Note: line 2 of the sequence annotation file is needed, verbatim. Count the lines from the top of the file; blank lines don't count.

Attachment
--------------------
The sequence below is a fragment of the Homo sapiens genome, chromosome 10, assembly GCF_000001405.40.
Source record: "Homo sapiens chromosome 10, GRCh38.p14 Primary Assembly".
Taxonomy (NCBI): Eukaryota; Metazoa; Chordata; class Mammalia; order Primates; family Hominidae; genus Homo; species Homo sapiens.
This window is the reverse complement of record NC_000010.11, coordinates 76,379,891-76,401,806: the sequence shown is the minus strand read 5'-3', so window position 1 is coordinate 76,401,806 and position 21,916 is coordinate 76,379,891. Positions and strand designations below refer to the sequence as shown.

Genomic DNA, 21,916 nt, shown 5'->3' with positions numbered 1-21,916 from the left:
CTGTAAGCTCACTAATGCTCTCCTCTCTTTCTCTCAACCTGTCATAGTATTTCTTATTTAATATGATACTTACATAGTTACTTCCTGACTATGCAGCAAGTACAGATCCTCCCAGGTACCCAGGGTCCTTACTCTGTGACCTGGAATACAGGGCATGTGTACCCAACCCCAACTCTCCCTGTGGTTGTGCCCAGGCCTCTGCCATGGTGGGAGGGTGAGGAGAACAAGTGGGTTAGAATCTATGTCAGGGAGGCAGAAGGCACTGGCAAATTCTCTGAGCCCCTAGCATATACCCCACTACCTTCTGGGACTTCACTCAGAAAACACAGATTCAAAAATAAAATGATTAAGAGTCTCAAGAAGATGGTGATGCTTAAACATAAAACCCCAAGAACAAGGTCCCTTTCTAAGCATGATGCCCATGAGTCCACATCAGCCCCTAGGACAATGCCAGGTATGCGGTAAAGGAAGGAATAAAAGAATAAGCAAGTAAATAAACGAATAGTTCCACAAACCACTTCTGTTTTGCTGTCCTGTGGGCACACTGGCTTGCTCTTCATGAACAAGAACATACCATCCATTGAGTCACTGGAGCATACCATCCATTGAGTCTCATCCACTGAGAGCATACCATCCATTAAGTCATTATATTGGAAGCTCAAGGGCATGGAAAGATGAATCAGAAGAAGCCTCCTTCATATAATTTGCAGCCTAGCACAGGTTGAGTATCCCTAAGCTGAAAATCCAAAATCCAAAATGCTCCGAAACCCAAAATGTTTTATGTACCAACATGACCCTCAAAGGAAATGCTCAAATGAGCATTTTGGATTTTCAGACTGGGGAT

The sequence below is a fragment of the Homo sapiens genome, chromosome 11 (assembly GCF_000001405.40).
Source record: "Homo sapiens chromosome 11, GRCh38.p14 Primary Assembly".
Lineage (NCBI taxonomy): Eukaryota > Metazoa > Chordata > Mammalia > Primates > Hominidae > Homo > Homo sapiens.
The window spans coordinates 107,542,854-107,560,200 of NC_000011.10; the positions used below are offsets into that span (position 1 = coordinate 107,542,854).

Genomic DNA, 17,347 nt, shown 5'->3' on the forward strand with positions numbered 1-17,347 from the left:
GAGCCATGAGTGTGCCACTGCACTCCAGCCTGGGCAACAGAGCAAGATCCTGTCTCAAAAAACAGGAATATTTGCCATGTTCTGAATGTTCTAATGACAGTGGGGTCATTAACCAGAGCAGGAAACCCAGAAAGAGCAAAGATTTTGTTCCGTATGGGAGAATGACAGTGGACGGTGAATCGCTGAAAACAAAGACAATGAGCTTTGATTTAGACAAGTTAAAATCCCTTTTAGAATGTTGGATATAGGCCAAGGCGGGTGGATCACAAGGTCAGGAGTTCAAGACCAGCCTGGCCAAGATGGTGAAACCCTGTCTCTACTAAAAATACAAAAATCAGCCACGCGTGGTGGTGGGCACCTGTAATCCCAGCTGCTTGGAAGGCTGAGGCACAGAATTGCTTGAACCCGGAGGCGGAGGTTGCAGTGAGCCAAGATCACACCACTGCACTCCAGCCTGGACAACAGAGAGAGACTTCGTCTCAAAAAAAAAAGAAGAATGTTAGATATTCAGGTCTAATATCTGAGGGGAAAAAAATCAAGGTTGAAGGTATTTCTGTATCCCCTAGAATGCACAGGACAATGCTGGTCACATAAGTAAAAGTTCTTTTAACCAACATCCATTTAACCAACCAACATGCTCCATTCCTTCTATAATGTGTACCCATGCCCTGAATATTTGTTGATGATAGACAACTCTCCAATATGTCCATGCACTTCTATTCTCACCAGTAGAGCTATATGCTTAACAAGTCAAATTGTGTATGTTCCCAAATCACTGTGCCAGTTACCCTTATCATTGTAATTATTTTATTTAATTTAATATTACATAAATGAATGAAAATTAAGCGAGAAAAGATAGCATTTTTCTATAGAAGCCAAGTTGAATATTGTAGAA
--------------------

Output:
Source record: "Homo sapiens chromosome 10, GRCh38.p14 Primary Assembly".